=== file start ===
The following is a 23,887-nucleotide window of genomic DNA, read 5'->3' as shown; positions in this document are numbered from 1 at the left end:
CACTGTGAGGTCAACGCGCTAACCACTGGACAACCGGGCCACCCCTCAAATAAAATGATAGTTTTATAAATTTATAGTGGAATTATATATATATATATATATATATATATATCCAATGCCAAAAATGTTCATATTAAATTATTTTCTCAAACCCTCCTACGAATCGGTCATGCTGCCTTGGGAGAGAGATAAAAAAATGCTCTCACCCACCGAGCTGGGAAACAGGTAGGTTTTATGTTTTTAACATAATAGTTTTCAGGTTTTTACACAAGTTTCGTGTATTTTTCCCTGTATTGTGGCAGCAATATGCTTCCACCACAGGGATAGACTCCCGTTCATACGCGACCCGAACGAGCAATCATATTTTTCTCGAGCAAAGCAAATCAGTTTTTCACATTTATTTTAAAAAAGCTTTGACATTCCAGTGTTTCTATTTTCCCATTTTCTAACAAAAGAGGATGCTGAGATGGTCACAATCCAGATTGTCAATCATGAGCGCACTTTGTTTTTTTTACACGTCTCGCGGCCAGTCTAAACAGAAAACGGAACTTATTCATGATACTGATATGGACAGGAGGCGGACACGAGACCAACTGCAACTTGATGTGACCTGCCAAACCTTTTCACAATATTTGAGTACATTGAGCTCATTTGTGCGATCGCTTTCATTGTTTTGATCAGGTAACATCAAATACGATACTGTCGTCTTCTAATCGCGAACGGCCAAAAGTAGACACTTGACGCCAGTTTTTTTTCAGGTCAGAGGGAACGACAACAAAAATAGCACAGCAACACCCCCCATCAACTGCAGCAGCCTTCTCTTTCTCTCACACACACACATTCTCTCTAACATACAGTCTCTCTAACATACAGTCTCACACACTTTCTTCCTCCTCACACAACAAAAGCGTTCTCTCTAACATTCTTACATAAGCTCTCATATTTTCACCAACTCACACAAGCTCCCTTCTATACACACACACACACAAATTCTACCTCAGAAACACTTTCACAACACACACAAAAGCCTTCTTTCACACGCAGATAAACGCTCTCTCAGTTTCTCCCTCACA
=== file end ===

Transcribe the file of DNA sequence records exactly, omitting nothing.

The following is a 23,887-nucleotide window of genomic DNA, read 5'->3' as shown; positions in this document are numbered from 1 at the left end:
CACTGTGAGGTCAACGCGCTAACCACTGGACAACCGGGCCACCCCTCAAATAAAATGATAGTTTTATAAATTTATAGTGGAATTATATATATATATATATATATATATATATCCAATGCCAAAAATGTTCATATTAAATTATTTTCTCAAACCCTCCTACGAATCGGTCATGCTGCCTTGGGAGAGAGATAAAAAAATGCTCTCACCCACCGAGCTGGGAAACAGGTAGGTTTTATGTTTTTAACATAATAGTTTTCAGGTTTTTACACAAGTTTCGTGTATTTTTCCCTGTATTGTGGCAGCAATATGCTTCCACCACAGGGATAGACTCCCGTTCATACGCGACCCGAACGAGCAATCATATTTTTCTCGAGCAAAGCAAATCAGTTTTTCACATTTATTTTAAAAAAGCTTTGACATTCCAGTGTTTCTATTTTCCCATTTTCTAACAAAAGAGGATGCTGAGATGGTCACAATCCAGATTGTCAATCATGAGCGCACTTTGTTTTTTTTACACGTCTCGCGGCCAGTCTAAACAGAAAACGGAACTTATTCATGATACTGATATGGACAGGAGGCGGACACGAGACCAACTGCAACTTGATGTGACCTGCCAAACCTTTTCACAATATTTGAGTACATTGAGCTCATTTGTGCGATCGCTTTCATTGTTTTGATCAGGTAACATCAAATACGATACTGTCGTCTTCTAATCGCGAACGGCCAAAAGTAGACACTTGACGCCAGTTTTTTTTCAGGTCAGAGGGAACGACAACAAAAATAGCACAGCAACACCCCCCATCAACTGCAGCAGCCTTCTCTTTCTCTCACACACACACATTCTCTCTAACATACAGTCTCTCTAACATACAGTCTCACACACTTTCTTCCTCCTCACACAACAAAAGCGTTCTCTCTAACATTCTTACATAAGCTCTCATATTTTCACCAACTCACACAAGCTCCCTTCTATACACACACACACACAAATTCTACCTCAGAAACACTTTCACAACACACACAAAAGCCTTCTTTCACACGCAGATAAACGCTCTCTCAGTTTCTCCCTCACA